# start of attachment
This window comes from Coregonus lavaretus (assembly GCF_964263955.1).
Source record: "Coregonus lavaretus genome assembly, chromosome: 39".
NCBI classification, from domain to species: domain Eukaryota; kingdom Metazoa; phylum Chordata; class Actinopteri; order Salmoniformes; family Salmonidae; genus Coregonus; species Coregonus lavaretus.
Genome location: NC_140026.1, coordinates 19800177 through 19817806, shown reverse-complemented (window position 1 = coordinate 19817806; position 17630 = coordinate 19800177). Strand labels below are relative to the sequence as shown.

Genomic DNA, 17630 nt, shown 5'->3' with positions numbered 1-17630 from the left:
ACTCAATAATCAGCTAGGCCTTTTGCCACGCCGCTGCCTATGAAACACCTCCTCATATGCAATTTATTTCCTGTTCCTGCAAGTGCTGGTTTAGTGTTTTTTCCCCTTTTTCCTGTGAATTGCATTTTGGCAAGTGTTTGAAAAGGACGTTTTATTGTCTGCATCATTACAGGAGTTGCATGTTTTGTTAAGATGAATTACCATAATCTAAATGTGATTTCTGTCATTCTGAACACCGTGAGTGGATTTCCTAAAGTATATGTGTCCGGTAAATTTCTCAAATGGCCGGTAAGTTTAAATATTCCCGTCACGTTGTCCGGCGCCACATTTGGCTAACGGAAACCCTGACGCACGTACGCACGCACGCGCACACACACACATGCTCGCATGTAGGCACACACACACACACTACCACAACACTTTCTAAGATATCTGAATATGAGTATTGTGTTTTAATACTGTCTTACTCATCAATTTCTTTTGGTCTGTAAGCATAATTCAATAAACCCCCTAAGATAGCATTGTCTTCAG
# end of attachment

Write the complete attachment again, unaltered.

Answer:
This window comes from Coregonus lavaretus (assembly GCF_964263955.1).
Source record: "Coregonus lavaretus genome assembly, chromosome: 39".
NCBI classification, from domain to species: domain Eukaryota; kingdom Metazoa; phylum Chordata; class Actinopteri; order Salmoniformes; family Salmonidae; genus Coregonus; species Coregonus lavaretus.
Genome location: NC_140026.1, coordinates 19800177 through 19817806, shown reverse-complemented (window position 1 = coordinate 19817806; position 17630 = coordinate 19800177). Strand labels below are relative to the sequence as shown.

Genomic DNA, 17630 nt, shown 5'->3' with positions numbered 1-17630 from the left:
ACTCAATAATCAGCTAGGCCTTTTGCCACGCCGCTGCCTATGAAACACCTCCTCATATGCAATTTATTTCCTGTTCCTGCAAGTGCTGGTTTAGTGTTTTTTCCCCTTTTTCCTGTGAATTGCATTTTGGCAAGTGTTTGAAAAGGACGTTTTATTGTCTGCATCATTACAGGAGTTGCATGTTTTGTTAAGATGAATTACCATAATCTAAATGTGATTTCTGTCATTCTGAACACCGTGAGTGGATTTCCTAAAGTATATGTGTCCGGTAAATTTCTCAAATGGCCGGTAAGTTTAAATATTCCCGTCACGTTGTCCGGCGCCACATTTGGCTAACGGAAACCCTGACGCACGTACGCACGCACGCGCACACACACACATGCTCGCATGTAGGCACACACACACACACTACCACAACACTTTCTAAGATATCTGAATATGAGTATTGTGTTTTAATACTGTCTTACTCATCAATTTCTTTTGGTCTGTAAGCATAATTCAATAAACCCCCTAAGATAGCATTGTCTTCAG